I never met him unfortunately, but we had some correspondence regarding the keel replacement i did a few years ago.
    Having looked after something that he created for quite awhile now, I still feel some connection to him.


  14. #154
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    Default Re: A bit of fill and antifoul will sort it out.


  15. #155
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    Default Re: A bit of fill and antifoul will sort it out.

    Thanks for putting up that link Patrick. I could see what I did wasn't working.

  16. #156
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    Default Re: A bit of fill and antifoul will sort it out.

    Photo's of work described above.

    Paint and original glass stripped back. Left to dry for a week.


    Glass on and peelply over the top.


    The pile of leftovers etc. 3 of us were working at the same time.

  17. #157
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    Default Re: A bit of fill and antifoul will sort it out.

    While waiting for the timber to dry out I decided to attack the other end of the boat inside.

    This was the sorry mess at the stern gland after cutting a hole in the cockpit floor.

  18. #158
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    Default Re: A bit of fill and antifoul will sort it out.

    I do like the New Zealand approach. Reminds me of how Australia used to be.

  19. #159
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    Default Re: A bit of fill and antifoul will sort it out.

    I had 2 boatbuilders scratching their chins in an expensive way while discussing the path forward.
    I was going to try to remove the fluffy wood without disturbing the shaft tube and replace it with a split replacement either side of the shaft.
    If it went bad and there was a copper tube in there that fell apart on disturbing it, I was informed that $5000 was optimistic to remove the shaft, bore it out from the outside and insert a fibreglass tube as it is done now.

    Fortune favours the brave so I attacked it with a chisel and multitool.
    Within 5 minutes, the picture was looking rosy!


    There as a stainless tube in there. The boatbuilders were again scratching their heads having not seen stainless used this way. It did mean that the likelihood of disturbing the shaft alignment was much less with the stainless supporting the gland.
    I attacked the timber with greater gusto!


    The bronze bolts were drifted out and the face cleaned up.
    The stainless was in good shape even though it had been sitting in damp weetbix for awhile.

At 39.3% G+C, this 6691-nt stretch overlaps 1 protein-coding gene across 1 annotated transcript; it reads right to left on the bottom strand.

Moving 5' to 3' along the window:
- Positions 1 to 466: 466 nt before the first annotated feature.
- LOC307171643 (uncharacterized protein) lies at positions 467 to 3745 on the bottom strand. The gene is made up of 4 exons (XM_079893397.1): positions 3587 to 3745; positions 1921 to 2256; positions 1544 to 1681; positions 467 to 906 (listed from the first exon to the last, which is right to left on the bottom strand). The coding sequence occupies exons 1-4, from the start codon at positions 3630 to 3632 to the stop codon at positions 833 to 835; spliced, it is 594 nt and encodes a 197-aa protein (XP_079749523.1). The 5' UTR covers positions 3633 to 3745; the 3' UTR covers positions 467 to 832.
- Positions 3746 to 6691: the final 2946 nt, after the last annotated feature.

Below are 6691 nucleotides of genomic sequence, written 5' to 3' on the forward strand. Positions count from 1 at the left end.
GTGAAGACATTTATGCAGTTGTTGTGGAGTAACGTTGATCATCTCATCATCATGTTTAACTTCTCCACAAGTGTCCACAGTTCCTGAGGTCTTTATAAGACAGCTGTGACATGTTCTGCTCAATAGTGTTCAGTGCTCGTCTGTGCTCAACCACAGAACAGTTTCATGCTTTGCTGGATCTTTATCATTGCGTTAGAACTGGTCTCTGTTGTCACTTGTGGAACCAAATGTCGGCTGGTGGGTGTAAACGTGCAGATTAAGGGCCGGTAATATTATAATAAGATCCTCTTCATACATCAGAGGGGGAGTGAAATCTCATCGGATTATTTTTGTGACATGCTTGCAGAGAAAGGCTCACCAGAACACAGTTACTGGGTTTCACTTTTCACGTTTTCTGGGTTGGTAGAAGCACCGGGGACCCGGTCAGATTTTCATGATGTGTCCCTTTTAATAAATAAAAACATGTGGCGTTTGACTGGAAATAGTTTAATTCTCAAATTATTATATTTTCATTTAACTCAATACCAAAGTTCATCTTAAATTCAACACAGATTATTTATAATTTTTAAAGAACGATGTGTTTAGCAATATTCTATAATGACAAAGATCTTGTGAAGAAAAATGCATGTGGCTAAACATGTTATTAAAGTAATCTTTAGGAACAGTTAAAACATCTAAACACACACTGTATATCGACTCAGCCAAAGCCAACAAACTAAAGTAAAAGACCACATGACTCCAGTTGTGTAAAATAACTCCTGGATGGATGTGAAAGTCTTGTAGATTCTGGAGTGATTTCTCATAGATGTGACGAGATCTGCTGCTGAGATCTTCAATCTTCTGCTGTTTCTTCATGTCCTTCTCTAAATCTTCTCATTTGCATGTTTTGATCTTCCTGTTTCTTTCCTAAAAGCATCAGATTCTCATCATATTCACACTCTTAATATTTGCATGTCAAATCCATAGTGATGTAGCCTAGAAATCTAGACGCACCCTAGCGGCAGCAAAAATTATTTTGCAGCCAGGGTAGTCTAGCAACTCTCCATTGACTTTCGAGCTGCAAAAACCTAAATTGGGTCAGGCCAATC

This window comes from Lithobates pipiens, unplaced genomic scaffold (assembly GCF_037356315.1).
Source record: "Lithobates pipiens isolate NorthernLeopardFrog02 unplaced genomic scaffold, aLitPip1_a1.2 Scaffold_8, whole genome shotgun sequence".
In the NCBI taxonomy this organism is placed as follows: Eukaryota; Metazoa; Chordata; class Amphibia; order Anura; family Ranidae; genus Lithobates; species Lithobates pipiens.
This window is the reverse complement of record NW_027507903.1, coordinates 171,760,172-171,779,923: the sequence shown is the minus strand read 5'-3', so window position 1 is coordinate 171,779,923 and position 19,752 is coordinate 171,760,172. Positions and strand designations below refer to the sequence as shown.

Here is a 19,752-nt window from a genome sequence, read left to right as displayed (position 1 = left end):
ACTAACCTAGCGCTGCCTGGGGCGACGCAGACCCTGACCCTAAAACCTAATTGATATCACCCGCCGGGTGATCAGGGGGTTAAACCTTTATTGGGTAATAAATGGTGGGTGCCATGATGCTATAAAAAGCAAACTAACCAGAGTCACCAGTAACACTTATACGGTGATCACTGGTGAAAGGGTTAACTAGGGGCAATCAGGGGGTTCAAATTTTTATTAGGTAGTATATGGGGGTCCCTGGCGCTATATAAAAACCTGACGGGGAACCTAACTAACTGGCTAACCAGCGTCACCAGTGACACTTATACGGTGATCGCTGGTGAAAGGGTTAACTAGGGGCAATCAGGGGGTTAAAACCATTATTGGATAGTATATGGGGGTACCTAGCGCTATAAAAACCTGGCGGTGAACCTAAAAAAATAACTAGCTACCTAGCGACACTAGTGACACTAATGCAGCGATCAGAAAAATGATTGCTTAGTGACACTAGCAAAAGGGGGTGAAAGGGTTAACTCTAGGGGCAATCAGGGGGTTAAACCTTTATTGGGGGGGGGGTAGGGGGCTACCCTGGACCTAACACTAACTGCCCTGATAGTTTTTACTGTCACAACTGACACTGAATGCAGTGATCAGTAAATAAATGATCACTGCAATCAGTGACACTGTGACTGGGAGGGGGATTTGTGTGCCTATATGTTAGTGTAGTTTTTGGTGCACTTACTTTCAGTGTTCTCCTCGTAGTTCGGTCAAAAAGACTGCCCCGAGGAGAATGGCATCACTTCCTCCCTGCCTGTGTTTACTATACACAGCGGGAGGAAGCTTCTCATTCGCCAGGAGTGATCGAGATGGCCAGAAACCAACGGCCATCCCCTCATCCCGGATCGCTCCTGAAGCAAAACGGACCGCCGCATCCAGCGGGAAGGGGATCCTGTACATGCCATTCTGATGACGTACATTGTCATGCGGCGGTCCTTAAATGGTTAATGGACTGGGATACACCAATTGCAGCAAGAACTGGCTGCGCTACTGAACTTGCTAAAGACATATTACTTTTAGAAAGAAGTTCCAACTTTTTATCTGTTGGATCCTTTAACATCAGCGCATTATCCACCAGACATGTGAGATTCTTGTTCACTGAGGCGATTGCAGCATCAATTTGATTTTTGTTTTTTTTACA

I began the process of reconstruction.
    Last edited by Slacko; 07-08-2016 at 03:41 AM.

  20. #160
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    Default Re: A bit of fill and antifoul will sort it out.

    I hunted through the timberyards in Wellington and was struggling to find any hardwood that hadn't been thoroughly picked over already.
    I finally got a nice bit of Iroko that fitted the bill and shaped it as shown.



    Most of the tube material was removed with a router, then my dremel tool with a sanding disk on it was great for the finishing work.
    The shaft tube was still pretty mucky, so offering the timber up marked the hole wher it needed to be ground out a bit more until I was happy that there was 2-3 mm clearance all round.


    I then drilled the shaft seal holes and mounted the timber to that.
    The last major step was to slather the inside faces of the two sides with epoxy Glue and let it set with the timber just bolted to the shaft seal and some clamps holding it inline.
    Once the glue had gone off, I drilled from underneath for the Bronze drifts and bolted it up.
    No pictures of the finished job that got a nice coat of epoxy to keep it dry.
    No paint as it lives in a dark hole, so no UV to damage the epoxy.

    The final part of this job was to make a cover for the large hole in the cockpit.



    I used some foam tape to seal the lid down with the screws.
    I also added the plywood to the hatch lid in the photo that cracked even though it was designed for horizontal mounting, Grrr!
    It came out pretty well I thought and is actually non-skid, unlike the original finish.

  21. #161
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    Default Re: A bit of fill and antifoul will sort it out.

    As Mentioned, I also laid one layer of the 400 gsm biaxial cloth on the inside of the hull after removing all the paint.
    It was a bit patchwork with the floors and other structure, but it was about spreading the load between the individual planks.



    This is the layup before the resin went in.
    The most fwd floor was an add on by me and the boatbuilder from the plans supplied for the new keel.